A transplant experiment to identify the factors controlling bacterial abundance, activity, production, and community composition in a eutrophic canyon-shaped reservoir

Gasol, Josep M., Marta Comerma, Juan Carlos García, Joan Armengol, Emilio O. Casamayor, Petra Kojecká, Karel Šimek

Limnol. Oceanogr., 47(1), 2002, 62-77 | DOI: 10.4319/lo.2002.47.1.0062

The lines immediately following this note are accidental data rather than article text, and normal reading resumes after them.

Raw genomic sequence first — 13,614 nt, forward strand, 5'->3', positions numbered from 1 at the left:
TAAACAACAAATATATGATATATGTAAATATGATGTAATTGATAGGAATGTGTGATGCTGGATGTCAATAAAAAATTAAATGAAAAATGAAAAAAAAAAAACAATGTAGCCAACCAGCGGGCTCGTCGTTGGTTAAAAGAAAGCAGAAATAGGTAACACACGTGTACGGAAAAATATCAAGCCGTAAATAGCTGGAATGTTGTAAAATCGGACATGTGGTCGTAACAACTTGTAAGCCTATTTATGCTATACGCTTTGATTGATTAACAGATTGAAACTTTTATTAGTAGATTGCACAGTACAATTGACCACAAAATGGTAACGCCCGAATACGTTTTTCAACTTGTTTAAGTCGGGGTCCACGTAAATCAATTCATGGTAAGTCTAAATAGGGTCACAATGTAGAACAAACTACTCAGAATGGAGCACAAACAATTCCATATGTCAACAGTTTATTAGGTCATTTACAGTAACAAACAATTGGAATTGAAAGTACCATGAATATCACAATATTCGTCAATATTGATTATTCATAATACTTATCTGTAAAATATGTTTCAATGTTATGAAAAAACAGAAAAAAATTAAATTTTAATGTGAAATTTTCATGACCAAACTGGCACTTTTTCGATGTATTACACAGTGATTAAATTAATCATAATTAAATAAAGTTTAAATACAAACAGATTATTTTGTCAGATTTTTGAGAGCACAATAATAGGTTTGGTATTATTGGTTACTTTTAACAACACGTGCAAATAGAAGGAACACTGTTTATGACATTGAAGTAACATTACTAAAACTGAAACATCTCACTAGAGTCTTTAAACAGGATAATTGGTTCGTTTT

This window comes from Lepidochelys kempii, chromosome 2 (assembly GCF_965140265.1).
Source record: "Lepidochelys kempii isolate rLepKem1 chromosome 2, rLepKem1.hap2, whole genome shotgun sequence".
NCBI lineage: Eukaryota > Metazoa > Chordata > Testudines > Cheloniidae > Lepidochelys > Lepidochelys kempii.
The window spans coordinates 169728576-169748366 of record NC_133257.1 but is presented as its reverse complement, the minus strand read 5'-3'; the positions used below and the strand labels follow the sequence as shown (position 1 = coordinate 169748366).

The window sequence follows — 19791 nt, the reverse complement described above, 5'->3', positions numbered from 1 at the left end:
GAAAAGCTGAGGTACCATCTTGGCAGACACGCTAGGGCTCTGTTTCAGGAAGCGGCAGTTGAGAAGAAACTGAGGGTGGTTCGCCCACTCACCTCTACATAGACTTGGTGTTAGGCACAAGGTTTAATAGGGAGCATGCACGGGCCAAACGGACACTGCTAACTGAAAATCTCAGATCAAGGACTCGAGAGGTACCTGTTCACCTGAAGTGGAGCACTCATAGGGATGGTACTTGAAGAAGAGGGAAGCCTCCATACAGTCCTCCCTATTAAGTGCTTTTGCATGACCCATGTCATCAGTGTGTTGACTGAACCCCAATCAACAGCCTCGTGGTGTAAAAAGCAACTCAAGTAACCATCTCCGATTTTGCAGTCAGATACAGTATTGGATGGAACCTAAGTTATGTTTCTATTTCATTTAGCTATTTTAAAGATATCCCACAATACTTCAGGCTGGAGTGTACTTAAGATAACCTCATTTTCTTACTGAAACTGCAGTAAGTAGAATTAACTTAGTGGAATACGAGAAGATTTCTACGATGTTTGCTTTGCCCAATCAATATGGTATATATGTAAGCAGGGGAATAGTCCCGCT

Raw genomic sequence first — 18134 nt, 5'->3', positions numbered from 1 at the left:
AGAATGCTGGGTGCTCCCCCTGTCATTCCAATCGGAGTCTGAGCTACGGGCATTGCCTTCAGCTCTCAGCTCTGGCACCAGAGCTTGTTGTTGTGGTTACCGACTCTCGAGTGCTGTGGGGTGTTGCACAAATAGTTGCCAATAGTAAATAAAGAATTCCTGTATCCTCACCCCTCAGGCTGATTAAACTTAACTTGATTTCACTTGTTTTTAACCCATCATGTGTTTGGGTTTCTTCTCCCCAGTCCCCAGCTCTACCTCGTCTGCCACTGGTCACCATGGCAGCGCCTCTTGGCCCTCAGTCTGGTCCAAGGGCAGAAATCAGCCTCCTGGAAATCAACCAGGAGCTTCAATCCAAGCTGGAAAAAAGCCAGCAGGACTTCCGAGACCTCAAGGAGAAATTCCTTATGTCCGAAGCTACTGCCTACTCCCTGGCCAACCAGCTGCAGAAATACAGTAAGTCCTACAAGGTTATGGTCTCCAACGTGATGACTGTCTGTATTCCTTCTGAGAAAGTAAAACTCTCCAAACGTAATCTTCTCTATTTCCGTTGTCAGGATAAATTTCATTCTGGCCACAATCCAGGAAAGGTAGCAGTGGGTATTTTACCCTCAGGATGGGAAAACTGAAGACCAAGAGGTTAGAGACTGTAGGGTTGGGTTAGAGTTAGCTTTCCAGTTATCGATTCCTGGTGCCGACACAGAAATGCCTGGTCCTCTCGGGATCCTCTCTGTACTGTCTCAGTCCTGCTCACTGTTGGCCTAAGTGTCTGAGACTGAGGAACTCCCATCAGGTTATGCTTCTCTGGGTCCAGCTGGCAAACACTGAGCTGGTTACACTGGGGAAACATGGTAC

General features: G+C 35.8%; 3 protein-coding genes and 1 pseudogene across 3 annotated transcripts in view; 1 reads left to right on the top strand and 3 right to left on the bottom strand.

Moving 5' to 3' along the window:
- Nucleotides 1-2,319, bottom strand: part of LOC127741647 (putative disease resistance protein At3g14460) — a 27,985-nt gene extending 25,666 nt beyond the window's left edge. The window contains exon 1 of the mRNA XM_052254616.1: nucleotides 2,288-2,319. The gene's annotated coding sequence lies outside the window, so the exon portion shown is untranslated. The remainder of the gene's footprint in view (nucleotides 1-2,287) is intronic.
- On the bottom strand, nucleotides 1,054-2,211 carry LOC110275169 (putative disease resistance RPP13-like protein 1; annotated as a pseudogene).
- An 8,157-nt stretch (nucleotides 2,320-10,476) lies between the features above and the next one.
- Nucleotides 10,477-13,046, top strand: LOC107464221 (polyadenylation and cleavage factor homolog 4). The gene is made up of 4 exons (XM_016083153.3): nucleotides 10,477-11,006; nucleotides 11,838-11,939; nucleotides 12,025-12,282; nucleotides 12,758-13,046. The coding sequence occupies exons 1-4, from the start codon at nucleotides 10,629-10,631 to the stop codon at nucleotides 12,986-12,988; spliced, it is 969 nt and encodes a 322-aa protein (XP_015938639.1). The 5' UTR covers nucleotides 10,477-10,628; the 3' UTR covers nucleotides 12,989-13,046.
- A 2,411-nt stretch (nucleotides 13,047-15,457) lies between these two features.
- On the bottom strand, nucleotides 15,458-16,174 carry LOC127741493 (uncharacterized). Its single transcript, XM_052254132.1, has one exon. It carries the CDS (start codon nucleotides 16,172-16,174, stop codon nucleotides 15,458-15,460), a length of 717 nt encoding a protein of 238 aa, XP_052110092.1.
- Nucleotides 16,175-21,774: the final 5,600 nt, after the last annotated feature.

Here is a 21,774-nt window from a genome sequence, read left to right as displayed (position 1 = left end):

ABSTRACT: We performed a transplant experiment in eutrophic Sau reservoir to assess the factors that control bacterial abundance, activity, growth rate, and community composition. Samples from the lacustrine and the riverine ends of the reservoir were incubated in dialysis bags placed in situ and transplanted to the other side of the reservoir and also incubated after 1 µm filtration to measure predator effects. The bags were sampled at 12-h intervals to estimate bacterial abundance, whole community activity, activity structure (by flow cytometry), and phylogenetic composition (by in situ hybridization with group-specific phylogenetic probes). Bacterial production was always regulated by nutrient supply, but abundance and activity were differently regulated at both sites. The riverine bacteria were limited by predator activity, whereas the lacustrine were regulated by a combination of predation and nutrient supply. Therefore, even in the same environment, different modes of control can act simultaneously. Bacterial activity structure was also regulated in the same way. Abundance of high DNA bacteria and cells hybridizing with the universal EUB338 probe were well correlated. In the lacustrine sample, bacterial community structure did not change significantly, whereas in the riverine sample, α- and δ-Proteobacteria reduced their growth when transplanted, whereas β-Proteobacteria were stimulated by the presence of predators. Members of the Cytophaga/Flavobacterium phylum grew only when incubated in situ in the absence of predators. This different behavior in the different bacterial groups resulted in strong changes in bacterial assemblage composition, evident already after 24 h. The experiment demonstrates that, together with the effect of predators, nutrient supply affects bacterial community properties and that a complex regulation involving both types of control can occur in a single heterogeneous planktonic system.

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